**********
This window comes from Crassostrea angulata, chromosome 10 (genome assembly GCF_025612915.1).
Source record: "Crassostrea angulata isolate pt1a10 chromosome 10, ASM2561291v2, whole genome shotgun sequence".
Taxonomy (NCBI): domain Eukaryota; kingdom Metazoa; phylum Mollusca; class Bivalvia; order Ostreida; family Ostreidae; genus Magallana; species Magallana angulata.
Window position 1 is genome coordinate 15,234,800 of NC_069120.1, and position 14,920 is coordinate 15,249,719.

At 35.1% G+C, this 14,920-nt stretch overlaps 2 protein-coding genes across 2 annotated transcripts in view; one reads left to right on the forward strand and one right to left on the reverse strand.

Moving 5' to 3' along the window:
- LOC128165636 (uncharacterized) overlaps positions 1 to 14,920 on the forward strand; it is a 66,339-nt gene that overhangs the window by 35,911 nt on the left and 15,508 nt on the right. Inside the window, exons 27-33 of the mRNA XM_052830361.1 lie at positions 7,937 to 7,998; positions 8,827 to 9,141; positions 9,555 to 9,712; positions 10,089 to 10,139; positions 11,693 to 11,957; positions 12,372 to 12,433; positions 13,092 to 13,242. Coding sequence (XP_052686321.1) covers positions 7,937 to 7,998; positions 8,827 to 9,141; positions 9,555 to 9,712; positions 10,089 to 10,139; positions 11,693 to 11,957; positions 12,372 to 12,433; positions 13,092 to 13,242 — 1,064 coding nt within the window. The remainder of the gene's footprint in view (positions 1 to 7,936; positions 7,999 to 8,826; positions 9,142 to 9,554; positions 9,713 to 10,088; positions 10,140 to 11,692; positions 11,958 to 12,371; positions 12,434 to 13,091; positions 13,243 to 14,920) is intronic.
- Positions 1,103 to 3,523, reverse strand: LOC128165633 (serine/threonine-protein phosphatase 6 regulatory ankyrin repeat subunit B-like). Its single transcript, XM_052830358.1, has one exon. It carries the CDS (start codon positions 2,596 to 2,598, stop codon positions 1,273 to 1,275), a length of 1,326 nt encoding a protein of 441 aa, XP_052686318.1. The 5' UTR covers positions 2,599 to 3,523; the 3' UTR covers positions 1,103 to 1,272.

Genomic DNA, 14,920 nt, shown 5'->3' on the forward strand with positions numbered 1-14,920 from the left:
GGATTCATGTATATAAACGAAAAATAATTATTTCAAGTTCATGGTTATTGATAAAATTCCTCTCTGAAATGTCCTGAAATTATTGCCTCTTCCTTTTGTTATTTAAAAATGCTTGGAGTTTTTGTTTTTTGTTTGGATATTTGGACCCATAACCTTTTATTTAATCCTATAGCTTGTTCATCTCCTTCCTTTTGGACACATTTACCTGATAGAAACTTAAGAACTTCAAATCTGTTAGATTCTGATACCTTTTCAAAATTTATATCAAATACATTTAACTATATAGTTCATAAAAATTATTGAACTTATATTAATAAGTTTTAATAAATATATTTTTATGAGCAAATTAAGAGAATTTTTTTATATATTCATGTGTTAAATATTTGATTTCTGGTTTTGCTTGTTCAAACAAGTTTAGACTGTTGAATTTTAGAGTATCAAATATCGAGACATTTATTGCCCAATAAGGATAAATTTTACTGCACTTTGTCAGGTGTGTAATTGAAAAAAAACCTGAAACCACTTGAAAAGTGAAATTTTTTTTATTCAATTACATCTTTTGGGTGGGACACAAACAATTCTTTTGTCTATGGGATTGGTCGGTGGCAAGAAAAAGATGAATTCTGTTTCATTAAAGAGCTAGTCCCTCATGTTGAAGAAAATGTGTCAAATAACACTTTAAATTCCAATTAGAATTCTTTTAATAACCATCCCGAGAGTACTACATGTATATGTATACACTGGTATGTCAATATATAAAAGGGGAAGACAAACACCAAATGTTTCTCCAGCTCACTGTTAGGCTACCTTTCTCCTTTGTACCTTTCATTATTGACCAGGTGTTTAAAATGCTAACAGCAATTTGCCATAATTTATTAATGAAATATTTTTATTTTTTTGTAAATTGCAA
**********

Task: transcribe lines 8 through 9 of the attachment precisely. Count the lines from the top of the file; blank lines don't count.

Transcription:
- Positions 1,103 to 3,523, reverse strand: LOC128165633 (serine/threonine-protein phosphatase 6 regulatory ankyrin repeat subunit B-like). Its single transcript, XM_052830358.1, has one exon. It carries the CDS (start codon positions 2,596 to 2,598, stop codon positions 1,273 to 1,275), a length of 1,326 nt encoding a protein of 441 aa, XP_052686318.1. The 5' UTR covers positions 2,599 to 3,523; the 3' UTR covers positions 1,103 to 1,272.

Genomic DNA, 14,920 nt, shown 5'->3' on the forward strand with positions numbered 1-14,920 from the left: